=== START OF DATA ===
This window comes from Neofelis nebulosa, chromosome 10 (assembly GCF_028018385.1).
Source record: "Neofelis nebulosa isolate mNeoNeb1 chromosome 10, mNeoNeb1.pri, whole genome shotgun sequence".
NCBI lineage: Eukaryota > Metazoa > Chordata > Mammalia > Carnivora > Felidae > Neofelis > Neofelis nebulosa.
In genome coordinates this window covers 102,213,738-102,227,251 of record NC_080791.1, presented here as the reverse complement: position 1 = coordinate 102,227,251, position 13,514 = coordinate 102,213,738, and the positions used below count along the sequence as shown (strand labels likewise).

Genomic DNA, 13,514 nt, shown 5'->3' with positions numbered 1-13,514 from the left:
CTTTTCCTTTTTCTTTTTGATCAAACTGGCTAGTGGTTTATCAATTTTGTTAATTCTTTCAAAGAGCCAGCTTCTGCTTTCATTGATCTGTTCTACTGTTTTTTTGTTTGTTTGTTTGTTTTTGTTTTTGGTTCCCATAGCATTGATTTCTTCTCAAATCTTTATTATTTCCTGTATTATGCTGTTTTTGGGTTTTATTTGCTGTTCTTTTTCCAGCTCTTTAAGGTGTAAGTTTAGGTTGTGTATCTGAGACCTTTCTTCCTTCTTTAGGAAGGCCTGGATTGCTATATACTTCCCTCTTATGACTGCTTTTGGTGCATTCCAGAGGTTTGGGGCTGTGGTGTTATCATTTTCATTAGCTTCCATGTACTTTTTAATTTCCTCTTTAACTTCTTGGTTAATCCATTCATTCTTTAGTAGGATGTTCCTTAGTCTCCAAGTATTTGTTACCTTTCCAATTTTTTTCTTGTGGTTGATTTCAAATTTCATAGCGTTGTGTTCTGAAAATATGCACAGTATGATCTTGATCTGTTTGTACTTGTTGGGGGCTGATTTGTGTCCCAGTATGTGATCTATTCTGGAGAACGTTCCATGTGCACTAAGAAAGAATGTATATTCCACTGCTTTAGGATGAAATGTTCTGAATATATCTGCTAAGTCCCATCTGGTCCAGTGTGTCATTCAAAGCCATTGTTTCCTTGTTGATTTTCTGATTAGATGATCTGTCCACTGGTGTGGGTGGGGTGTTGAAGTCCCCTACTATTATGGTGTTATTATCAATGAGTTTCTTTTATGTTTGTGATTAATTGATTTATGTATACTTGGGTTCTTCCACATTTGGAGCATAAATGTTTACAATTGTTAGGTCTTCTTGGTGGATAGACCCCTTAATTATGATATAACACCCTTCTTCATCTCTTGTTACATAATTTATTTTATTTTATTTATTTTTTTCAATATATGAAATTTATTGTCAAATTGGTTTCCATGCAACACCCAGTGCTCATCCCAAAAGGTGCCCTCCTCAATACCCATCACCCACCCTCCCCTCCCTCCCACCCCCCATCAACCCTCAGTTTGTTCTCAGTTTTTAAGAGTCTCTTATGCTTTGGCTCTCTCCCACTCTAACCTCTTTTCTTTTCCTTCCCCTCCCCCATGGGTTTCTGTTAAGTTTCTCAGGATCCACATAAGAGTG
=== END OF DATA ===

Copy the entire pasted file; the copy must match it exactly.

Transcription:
This window comes from Neofelis nebulosa, chromosome 10 (assembly GCF_028018385.1).
Source record: "Neofelis nebulosa isolate mNeoNeb1 chromosome 10, mNeoNeb1.pri, whole genome shotgun sequence".
NCBI lineage: Eukaryota > Metazoa > Chordata > Mammalia > Carnivora > Felidae > Neofelis > Neofelis nebulosa.
In genome coordinates this window covers 102,213,738-102,227,251 of record NC_080791.1, presented here as the reverse complement: position 1 = coordinate 102,227,251, position 13,514 = coordinate 102,213,738, and the positions used below count along the sequence as shown (strand labels likewise).

Genomic DNA, 13,514 nt, shown 5'->3' with positions numbered 1-13,514 from the left:
CTTTTCCTTTTTCTTTTTGATCAAACTGGCTAGTGGTTTATCAATTTTGTTAATTCTTTCAAAGAGCCAGCTTCTGCTTTCATTGATCTGTTCTACTGTTTTTTTGTTTGTTTGTTTGTTTTTGTTTTTGGTTCCCATAGCATTGATTTCTTCTCAAATCTTTATTATTTCCTGTATTATGCTGTTTTTGGGTTTTATTTGCTGTTCTTTTTCCAGCTCTTTAAGGTGTAAGTTTAGGTTGTGTATCTGAGACCTTTCTTCCTTCTTTAGGAAGGCCTGGATTGCTATATACTTCCCTCTTATGACTGCTTTTGGTGCATTCCAGAGGTTTGGGGCTGTGGTGTTATCATTTTCATTAGCTTCCATGTACTTTTTAATTTCCTCTTTAACTTCTTGGTTAATCCATTCATTCTTTAGTAGGATGTTCCTTAGTCTCCAAGTATTTGTTACCTTTCCAATTTTTTTCTTGTGGTTGATTTCAAATTTCATAGCGTTGTGTTCTGAAAATATGCACAGTATGATCTTGATCTGTTTGTACTTGTTGGGGGCTGATTTGTGTCCCAGTATGTGATCTATTCTGGAGAACGTTCCATGTGCACTAAGAAAGAATGTATATTCCACTGCTTTAGGATGAAATGTTCTGAATATATCTGCTAAGTCCCATCTGGTCCAGTGTGTCATTCAAAGCCATTGTTTCCTTGTTGATTTTCTGATTAGATGATCTGTCCACTGGTGTGGGTGGGGTGTTGAAGTCCCCTACTATTATGGTGTTATTATCAATGAGTTTCTTTTATGTTTGTGATTAATTGATTTATGTATACTTGGGTTCTTCCACATTTGGAGCATAAATGTTTACAATTGTTAGGTCTTCTTGGTGGATAGACCCCTTAATTATGATATAACACCCTTCTTCATCTCTTGTTACATAATTTATTTTATTTTATTTATTTTTTTCAATATATGAAATTTATTGTCAAATTGGTTTCCATGCAACACCCAGTGCTCATCCCAAAAGGTGCCCTCCTCAATACCCATCACCCACCCTCCCCTCCCTCCCACCCCCCATCAACCCTCAGTTTGTTCTCAGTTTTTAAGAGTCTCTTATGCTTTGGCTCTCTCCCACTCTAACCTCTTTTCTTTTCCTTCCCCTCCCCCATGGGTTTCTGTTAAGTTTCTCAGGATCCACATAAGAGTG